Already we have begun to vastly modify our ideas of what really constituted "abstraction" during the early twentieth century development of modernist art. The simple abstracting from an object or idea to which Gombrich alludes, making a new composite image, is in reality an intricate process where often a replication is made and modified from an already formalized concept; or conversely, a formalized statement is made from an existing replication. An example of the last case would be the mask-like faces in Picasso's Les Demoiselles d'Avignon of 1907. Here, partially through the formal conventions of Renaissance painting, Picasso depicts the faces of some of his female figures as African cere- monial masks. The masks themselves are composites of both replicative means and formal convention which derive from the customs and rites of African tribes. The first case, that of making a replication from a formal model, is quite evident in some of the construc- tions of the artist Naum Gabo. His "nonobjective" sculpture, Construction in Space (1928), strongly re- sembles a convex conical surface as generated for use in analytical geometry. It seems ironical, but some of the most daring formalist sculptures take only second- arily, as their point of departure, the stylistic heritage of their immediate predecessors. What sculptors such as Gabo, Georges Vantongerloo, and Max Bill have achieved by the use of existing mathematical models is

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    a form of cultural sychronization between what is sensually acceptable as art and the visual results of the purely formal sciences.

    The process of "abstraction" which previously ob- sessed so much of the art world has reduced itself to the realization that all two-dimensional pictoral art is a series of formal problems with shifting visual conven- tions. Piet Mondrian, by his own evolutions towards Neoplasticism, refined the entire process of formal in- vention. His Composition in Red and Blue of 1925 is frequently referred to as "nonobjective," which is an- other way of saying that it is a more formalized expres- sion of Renaissance-Baroque pictoral formalism. It is a more rigorous formalization because it deals with what Mondrian believed to be the essential elements of the pictoral format. Thus: 3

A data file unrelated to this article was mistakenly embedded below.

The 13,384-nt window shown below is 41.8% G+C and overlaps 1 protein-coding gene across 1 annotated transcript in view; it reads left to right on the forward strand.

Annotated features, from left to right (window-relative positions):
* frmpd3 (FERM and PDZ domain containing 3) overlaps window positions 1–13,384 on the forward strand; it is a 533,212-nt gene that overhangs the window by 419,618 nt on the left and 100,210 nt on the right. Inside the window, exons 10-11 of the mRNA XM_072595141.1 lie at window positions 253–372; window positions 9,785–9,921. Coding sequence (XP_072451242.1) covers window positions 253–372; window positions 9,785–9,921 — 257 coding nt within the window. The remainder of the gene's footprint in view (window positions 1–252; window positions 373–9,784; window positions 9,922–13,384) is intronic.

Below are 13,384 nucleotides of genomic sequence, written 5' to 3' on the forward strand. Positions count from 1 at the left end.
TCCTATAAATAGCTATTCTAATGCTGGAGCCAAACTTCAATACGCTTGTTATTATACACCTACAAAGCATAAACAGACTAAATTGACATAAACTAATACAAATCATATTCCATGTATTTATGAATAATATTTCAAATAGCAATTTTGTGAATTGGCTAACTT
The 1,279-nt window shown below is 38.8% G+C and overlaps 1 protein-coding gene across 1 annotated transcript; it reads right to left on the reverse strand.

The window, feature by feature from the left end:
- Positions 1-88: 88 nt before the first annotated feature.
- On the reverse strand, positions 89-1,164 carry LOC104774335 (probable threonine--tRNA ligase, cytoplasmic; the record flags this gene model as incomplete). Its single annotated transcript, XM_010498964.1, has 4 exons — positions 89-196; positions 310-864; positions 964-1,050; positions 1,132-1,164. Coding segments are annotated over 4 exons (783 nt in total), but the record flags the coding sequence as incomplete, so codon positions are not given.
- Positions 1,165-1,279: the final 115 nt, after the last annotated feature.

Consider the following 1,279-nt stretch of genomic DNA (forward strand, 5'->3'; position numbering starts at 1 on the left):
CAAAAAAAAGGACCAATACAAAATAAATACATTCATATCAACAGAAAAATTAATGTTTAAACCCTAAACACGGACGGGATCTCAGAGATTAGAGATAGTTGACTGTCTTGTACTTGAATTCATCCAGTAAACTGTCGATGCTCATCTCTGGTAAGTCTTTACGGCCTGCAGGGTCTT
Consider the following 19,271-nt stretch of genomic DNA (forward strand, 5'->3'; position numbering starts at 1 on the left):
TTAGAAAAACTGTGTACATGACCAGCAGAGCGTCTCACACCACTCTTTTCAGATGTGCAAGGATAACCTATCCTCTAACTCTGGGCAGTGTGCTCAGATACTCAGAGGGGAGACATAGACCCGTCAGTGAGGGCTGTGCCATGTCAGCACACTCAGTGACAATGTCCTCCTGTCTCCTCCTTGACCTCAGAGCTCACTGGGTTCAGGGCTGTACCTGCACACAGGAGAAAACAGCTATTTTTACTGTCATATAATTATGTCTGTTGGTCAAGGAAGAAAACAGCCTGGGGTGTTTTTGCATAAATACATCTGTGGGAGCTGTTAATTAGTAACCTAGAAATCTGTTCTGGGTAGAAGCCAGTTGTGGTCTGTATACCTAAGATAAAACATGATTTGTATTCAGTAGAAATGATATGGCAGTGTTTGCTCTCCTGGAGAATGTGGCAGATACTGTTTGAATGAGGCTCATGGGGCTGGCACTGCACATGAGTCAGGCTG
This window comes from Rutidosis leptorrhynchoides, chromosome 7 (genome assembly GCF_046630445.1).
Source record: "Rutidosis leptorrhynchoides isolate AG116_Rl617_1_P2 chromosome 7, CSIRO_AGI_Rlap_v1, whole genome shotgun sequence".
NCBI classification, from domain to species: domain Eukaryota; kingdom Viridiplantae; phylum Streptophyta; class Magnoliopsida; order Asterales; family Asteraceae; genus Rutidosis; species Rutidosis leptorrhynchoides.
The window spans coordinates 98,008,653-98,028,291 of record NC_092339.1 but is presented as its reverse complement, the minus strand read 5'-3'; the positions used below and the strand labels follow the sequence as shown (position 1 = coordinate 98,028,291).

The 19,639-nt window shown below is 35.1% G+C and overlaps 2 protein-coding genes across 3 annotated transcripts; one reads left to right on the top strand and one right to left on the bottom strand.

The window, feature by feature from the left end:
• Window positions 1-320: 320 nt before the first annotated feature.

In my early pictures space was still a background. I began to determine forms: verticals and horizontals became rectangles. They still appeared as detached forms against a background; their color was still impure.

    Feeling the lack of unity, I brought the rectangles together: space became white, black or gray; form became red, blue or yellow. Uniting the rectangles was equivalent to continuing the verticals and hori- zontals of the former period over the entire com- position . . .

    Later, in order to abolish the manifestation of planes as rectangles, I reduced my color and accentu- ated the limiting lines, crossing them one over the other. Thus the planes were not only cut and abol- ished, but their relationships became more active.

    In his essay "Toward the True Vision of Reality" from which this quotation was taken, Mondrian goes into much more detail stressing the search for formal

    equivalents to the features of his earlier landscapes. Perhaps even more instructive for our purposes is the

    very common use by teachers of formalist conventions for intelligently "seeing" a work of art. The type of dia-

    gramming used in Allen Leepa's 4 analysis of Cezanne's The Sainte Victoire, Seen from the Quarry Called Bibemus (1898-1900) may be superimposed over any work of art, although this Cezanne is a particularly good instance of a work with strong transitional qual- ities between Renaissance and Post-Renaissance for- malism. An example of a transcultural comparison of

    paintings through formalist analogies may be found in Bates Lowry's The Visual Experience. Mr. Lowry juxta- poses Henri Matisse's The Piano Lesson (1916) and A Dutch Courtyard by Pieter de Hooch of about 1656.5 He

    says in part that "Both Matisse and de Hooch present to us, on canvases of similar proportions, balanced arrangements of objects that create tranquil and ele- gant paintings whose primary appeal and interest lie in the sheer beauty and sensual pleasure to be derived from the juxtaposition of certain colors, shapes, and textures." 6 Such formalist equation balancing, as used by Leepa and Lowry, is endemic to art education today. Each painting or sculpture resembles a logical model waiting to be "analyzed," yet one is promised as a kind of extra treat that certain emotional resonances escape even formal analysis. For Post-Renaissance formalism